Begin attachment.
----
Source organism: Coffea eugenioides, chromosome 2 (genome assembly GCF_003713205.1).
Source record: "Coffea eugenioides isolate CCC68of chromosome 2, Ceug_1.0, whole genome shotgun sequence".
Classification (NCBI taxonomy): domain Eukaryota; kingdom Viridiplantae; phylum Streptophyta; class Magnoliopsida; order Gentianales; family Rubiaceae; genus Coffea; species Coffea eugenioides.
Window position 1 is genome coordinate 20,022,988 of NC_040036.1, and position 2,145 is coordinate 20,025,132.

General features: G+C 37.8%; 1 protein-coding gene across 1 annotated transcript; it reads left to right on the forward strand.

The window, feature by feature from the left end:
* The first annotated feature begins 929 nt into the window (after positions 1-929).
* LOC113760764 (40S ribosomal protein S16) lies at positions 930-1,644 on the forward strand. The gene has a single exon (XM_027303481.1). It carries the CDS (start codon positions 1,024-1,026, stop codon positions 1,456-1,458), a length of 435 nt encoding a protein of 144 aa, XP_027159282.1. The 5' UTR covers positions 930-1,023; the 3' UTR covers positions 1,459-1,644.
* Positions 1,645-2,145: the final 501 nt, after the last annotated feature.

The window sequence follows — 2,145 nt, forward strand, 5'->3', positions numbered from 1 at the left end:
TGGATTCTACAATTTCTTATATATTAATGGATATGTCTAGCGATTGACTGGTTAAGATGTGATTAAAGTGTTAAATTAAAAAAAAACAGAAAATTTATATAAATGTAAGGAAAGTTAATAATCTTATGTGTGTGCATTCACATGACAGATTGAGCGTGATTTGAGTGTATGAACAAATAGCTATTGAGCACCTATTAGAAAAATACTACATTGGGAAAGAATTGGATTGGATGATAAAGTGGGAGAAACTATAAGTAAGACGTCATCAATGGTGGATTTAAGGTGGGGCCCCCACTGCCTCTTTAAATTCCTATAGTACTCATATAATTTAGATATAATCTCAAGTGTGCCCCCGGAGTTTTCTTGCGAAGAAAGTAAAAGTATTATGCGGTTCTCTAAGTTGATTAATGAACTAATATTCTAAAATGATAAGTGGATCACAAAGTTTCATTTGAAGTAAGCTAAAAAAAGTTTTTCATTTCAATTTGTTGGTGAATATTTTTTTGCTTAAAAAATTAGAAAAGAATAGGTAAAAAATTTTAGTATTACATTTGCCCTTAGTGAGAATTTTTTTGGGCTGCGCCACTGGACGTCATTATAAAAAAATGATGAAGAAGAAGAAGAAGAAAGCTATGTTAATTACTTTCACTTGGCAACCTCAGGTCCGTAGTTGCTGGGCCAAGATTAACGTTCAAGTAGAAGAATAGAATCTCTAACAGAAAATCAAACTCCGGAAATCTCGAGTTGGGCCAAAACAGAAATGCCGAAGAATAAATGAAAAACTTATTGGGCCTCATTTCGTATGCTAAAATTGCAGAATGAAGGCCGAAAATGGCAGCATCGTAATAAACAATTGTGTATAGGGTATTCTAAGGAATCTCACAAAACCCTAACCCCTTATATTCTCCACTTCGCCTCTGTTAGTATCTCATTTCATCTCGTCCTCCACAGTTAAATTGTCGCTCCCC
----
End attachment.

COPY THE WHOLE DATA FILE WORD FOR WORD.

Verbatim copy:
Source organism: Coffea eugenioides, chromosome 2 (genome assembly GCF_003713205.1).
Source record: "Coffea eugenioides isolate CCC68of chromosome 2, Ceug_1.0, whole genome shotgun sequence".
Classification (NCBI taxonomy): domain Eukaryota; kingdom Viridiplantae; phylum Streptophyta; class Magnoliopsida; order Gentianales; family Rubiaceae; genus Coffea; species Coffea eugenioides.
Window position 1 is genome coordinate 20,022,988 of NC_040036.1, and position 2,145 is coordinate 20,025,132.

General features: G+C 37.8%; 1 protein-coding gene across 1 annotated transcript; it reads left to right on the forward strand.

The window, feature by feature from the left end:
* The first annotated feature begins 929 nt into the window (after positions 1-929).
* LOC113760764 (40S ribosomal protein S16) lies at positions 930-1,644 on the forward strand. The gene has a single exon (XM_027303481.1). It carries the CDS (start codon positions 1,024-1,026, stop codon positions 1,456-1,458), a length of 435 nt encoding a protein of 144 aa, XP_027159282.1. The 5' UTR covers positions 930-1,023; the 3' UTR covers positions 1,459-1,644.
* Positions 1,645-2,145: the final 501 nt, after the last annotated feature.

The window sequence follows — 2,145 nt, forward strand, 5'->3', positions numbered from 1 at the left end:
TGGATTCTACAATTTCTTATATATTAATGGATATGTCTAGCGATTGACTGGTTAAGATGTGATTAAAGTGTTAAATTAAAAAAAAACAGAAAATTTATATAAATGTAAGGAAAGTTAATAATCTTATGTGTGTGCATTCACATGACAGATTGAGCGTGATTTGAGTGTATGAACAAATAGCTATTGAGCACCTATTAGAAAAATACTACATTGGGAAAGAATTGGATTGGATGATAAAGTGGGAGAAACTATAAGTAAGACGTCATCAATGGTGGATTTAAGGTGGGGCCCCCACTGCCTCTTTAAATTCCTATAGTACTCATATAATTTAGATATAATCTCAAGTGTGCCCCCGGAGTTTTCTTGCGAAGAAAGTAAAAGTATTATGCGGTTCTCTAAGTTGATTAATGAACTAATATTCTAAAATGATAAGTGGATCACAAAGTTTCATTTGAAGTAAGCTAAAAAAAGTTTTTCATTTCAATTTGTTGGTGAATATTTTTTTGCTTAAAAAATTAGAAAAGAATAGGTAAAAAATTTTAGTATTACATTTGCCCTTAGTGAGAATTTTTTTGGGCTGCGCCACTGGACGTCATTATAAAAAAATGATGAAGAAGAAGAAGAAGAAAGCTATGTTAATTACTTTCACTTGGCAACCTCAGGTCCGTAGTTGCTGGGCCAAGATTAACGTTCAAGTAGAAGAATAGAATCTCTAACAGAAAATCAAACTCCGGAAATCTCGAGTTGGGCCAAAACAGAAATGCCGAAGAATAAATGAAAAACTTATTGGGCCTCATTTCGTATGCTAAAATTGCAGAATGAAGGCCGAAAATGGCAGCATCGTAATAAACAATTGTGTATAGGGTATTCTAAGGAATCTCACAAAACCCTAACCCCTTATATTCTCCACTTCGCCTCTGTTAGTATCTCATTTCATCTCGTCCTCCACAGTTAAATTGTCGCTCCCC